Finally got around to adding the compressed public key support required to recover wallets created by Bitcoin 0.6 and up.

windows version?
Afraid not, sorry.

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July 09, 2012, 03:25:56 AM
 #23

Does it matter what file system is on the HDD that we are attempting to recover from?

If you're not excited by the idea of being an early adopter 'now', then you should come back in three or four years and either tell us "Told you it'd never work!" or join what should, by then, be a much more stable and easier-to-use system. - GA
It is being worked on by smart people. -DamienBlack
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July 11, 2012, 07:51:44 PM
 #24

Does it matter what file system is on the HDD that we are attempting to recover from?
Not particularly, so long as it's not encrypted or compressed. Some filesystems may give a better chance of success than others though.

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August 07, 2012, 07:54:26 AM
 #25

Edit: Updated to create a new wallet.dat with the recovered keys.
Edit 2: New v0.2 release, new instructions. Note that this still can't recover encrypted wallets!
Edit 3: v0.3 release to support the compressed public keys created by recent Bitcoin versions. Still can't recover encrypted wallets.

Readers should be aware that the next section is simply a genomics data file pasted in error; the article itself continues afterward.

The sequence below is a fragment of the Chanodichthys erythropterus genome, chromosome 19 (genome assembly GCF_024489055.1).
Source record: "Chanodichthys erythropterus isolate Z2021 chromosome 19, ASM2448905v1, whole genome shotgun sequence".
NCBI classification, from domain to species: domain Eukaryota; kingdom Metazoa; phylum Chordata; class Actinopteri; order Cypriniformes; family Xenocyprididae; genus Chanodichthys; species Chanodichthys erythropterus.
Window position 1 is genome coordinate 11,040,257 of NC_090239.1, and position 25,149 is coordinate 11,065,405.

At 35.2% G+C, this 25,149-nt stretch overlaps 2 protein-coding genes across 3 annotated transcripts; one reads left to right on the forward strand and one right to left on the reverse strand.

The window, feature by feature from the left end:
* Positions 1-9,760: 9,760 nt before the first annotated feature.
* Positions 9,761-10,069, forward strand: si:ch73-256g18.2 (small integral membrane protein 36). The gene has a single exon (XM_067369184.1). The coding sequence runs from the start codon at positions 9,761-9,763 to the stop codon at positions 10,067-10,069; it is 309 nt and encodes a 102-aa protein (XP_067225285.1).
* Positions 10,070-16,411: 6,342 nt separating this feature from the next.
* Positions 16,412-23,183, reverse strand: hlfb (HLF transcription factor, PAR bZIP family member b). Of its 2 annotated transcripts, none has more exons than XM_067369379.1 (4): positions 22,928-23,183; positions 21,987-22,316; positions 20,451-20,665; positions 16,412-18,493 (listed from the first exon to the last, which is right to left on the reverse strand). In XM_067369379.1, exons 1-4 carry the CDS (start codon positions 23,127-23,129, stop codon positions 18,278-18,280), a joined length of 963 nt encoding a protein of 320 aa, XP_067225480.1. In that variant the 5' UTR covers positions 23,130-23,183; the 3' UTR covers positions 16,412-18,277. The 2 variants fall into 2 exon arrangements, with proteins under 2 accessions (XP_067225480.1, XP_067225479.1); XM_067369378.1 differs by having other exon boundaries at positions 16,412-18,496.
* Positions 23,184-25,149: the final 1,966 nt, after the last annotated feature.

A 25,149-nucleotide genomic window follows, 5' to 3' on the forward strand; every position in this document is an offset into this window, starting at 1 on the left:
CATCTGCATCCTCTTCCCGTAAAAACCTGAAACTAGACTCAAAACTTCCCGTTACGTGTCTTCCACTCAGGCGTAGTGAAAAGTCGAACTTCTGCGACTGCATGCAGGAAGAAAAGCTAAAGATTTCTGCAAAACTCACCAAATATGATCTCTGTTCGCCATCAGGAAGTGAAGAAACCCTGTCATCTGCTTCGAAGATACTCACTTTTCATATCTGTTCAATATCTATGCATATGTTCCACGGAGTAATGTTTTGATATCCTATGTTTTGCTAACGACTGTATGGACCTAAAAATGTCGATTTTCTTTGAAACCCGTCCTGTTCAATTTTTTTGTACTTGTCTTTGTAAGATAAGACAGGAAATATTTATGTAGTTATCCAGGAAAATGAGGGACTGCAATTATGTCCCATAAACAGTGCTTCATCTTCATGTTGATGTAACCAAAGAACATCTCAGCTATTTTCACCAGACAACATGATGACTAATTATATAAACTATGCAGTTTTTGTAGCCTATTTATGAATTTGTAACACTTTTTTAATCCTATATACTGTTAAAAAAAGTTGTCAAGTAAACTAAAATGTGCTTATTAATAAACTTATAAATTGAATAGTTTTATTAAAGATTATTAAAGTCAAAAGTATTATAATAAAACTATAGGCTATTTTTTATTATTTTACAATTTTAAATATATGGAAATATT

Sorry for doing a necro, but this is a great little bit of code!  Sucks the private keys directly out of a drive, does not care about file system, OS's or anything!  I just had to sub to it.

I have already put it onto my Recovery USB and tested several different scenarios.  Any ideas on how/when you are going to implement support for encrypted wallets?  I think that encrypted wallets is the last thing left and then this will be the ultimate key recovery tool.

Thanks
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November 29, 2012, 07:58:15 AM
 #26

Hello! any chance to get this tool working with crypted wallets?
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February 08, 2013, 10:36:55 PM
 #27

I tried this, but it isn't working for me.

I downloaded SystemRescueCd  ---> http://www.sysresccd.org/SystemRescueCd
I booted from a DVD and went straight to the GUI, had terminal open, typed in exactly what is written in the OP and I get an error in terminal.

After I type the part with "sudo ....."
Terminal responds with:

zsh: correct 'sudo' to '_sudo' [nyae]?

If I press y: _arguments:comparguments:312:can only be called from completion function
If I press n: zsh: command not found : sudo

I have 4 hard-drives and 1 SSD. I disconnected all of them and connected the 1 hard-drive that I need to run the recovery tool on (this HDD is not bootable). It's not connected to the number 1 SATA port on the mobo. Does this therefore affect the part of the code with:  '/dev/sda'? Or what's going on?
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April 03, 2013, 11:30:38 PM
 #28

Hi makomk,

Is this a linux version?

I have a corruption with Litecoin but dont know if there's even a problem with the wallet...

Just have the error:
"A fatal error occured. Litecoin can no longer continue safely and will quit.
EXCEPTION: 11DbException       
Db::open: Invalid argument       
litecoin in Runaway exception "

Can I try loading the wallet in a fresh install of the client does anybody know?

Cheers
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April 21, 2013, 05:18:06 PM